Bill & Melinda Gates Foundation

Supporting all Teachers in Becoming Literacy Teachers

April 14, 2015

Today is Leaders for Literacy Day.  So, it’s the perfect time to highlight one of my favorite topics!

We know that reading, writing, speaking and listening are critical skills that students need—in whatever subjects they are studying, and no matter what career aspirations they might have. 

But first, I’d like to share some early memories of the impact literacy has had on my life.

My childhood was spent in rural Kentucky.  When I was done with chores, or on weekends if I got a free minute, I'd be over the edge of our field and down the hill. There was a creek there. And on the other side of the creek - you could wade across it – there was a tree with a carved out bough, and I'd sit in the tree and read until it was too dark to see – or until I heard my mother shouting from the edge of the field “Vicki…   Vicki…   Vicki Lynn!!”, and I knew the library was closing for the night.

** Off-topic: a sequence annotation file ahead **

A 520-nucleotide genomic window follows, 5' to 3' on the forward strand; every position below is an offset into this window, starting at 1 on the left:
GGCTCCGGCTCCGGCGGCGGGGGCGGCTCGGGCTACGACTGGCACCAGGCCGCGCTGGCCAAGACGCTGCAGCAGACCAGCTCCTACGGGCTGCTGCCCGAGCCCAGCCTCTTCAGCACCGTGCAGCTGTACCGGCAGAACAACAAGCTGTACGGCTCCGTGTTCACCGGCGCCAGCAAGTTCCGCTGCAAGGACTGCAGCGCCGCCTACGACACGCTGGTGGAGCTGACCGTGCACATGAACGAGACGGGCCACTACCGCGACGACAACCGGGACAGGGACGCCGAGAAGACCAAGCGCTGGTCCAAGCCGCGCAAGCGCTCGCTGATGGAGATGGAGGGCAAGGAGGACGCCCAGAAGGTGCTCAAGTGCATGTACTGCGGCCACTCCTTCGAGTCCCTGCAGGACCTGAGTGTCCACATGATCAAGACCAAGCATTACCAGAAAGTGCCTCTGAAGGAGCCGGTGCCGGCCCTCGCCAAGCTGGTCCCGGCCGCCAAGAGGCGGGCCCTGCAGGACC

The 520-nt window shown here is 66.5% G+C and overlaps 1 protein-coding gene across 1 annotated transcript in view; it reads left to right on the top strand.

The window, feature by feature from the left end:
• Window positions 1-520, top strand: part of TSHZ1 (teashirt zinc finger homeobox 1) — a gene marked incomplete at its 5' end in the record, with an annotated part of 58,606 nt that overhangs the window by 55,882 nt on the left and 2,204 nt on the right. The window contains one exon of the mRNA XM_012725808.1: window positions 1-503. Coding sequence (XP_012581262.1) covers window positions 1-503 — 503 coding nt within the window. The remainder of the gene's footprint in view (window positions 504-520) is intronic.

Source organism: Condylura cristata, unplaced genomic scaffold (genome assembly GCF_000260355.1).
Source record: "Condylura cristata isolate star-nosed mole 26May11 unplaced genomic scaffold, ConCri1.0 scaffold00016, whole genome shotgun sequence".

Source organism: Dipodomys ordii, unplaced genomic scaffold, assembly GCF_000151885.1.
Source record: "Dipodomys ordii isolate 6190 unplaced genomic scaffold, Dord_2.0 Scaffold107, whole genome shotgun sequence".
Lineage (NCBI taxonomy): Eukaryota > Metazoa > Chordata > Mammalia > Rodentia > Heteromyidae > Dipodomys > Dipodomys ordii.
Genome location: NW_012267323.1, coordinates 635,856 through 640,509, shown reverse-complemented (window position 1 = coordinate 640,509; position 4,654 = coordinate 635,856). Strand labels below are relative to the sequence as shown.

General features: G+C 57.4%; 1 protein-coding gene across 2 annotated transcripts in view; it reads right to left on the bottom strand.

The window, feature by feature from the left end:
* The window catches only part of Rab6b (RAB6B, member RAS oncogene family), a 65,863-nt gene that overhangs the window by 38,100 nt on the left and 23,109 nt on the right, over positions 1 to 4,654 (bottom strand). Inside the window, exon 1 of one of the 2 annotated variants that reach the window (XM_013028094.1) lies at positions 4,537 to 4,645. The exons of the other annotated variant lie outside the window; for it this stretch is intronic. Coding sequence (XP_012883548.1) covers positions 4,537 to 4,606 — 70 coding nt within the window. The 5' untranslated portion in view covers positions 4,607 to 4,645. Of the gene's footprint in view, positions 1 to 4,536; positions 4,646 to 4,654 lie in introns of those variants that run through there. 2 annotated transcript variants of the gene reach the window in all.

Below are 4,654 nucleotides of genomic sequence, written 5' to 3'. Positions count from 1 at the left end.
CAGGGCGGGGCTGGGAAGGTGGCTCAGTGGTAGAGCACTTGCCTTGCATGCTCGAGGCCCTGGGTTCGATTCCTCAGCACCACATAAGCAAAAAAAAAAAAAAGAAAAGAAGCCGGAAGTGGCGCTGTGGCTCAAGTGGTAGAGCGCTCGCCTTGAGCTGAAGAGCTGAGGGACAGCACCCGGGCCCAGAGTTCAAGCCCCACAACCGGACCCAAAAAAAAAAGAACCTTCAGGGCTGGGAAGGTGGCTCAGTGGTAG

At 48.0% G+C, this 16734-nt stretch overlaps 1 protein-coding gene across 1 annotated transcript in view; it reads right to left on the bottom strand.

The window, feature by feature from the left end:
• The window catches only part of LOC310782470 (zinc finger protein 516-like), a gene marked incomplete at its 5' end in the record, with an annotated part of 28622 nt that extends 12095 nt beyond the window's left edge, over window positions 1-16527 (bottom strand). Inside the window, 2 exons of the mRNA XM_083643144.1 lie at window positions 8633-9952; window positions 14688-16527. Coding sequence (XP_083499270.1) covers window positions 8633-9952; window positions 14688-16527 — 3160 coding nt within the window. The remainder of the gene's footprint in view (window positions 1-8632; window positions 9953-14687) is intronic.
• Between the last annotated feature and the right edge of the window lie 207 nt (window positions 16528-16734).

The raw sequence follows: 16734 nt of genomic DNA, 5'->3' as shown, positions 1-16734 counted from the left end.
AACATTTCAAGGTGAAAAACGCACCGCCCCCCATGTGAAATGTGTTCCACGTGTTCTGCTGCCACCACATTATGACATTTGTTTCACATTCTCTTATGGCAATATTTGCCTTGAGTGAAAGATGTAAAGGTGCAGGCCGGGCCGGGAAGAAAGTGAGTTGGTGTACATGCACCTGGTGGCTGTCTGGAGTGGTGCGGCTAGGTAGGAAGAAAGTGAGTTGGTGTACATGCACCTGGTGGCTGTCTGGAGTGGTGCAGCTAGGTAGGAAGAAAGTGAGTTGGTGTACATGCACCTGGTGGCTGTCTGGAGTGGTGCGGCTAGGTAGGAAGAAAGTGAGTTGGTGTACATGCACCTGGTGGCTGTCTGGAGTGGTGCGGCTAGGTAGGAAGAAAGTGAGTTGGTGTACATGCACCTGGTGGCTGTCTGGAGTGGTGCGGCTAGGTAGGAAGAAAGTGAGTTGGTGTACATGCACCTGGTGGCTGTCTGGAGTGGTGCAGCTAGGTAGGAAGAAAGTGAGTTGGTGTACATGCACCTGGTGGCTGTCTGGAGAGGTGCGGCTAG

It was sitting in that tree that I traveled to other places, met new people, and enjoyed experiences not common to Falls of Rough, KY.  I was part of the healing power of friendship in the Secret Garden.  I met mythical beasts and talking animals in The Chronicles of Narnia.  And I traveled to another planet with Meg in A Wrinkle in Time. 

Literacy also opened other doors for me.  It opened up a world of knowledge and ignited a passion for learning that has guided my life’s work.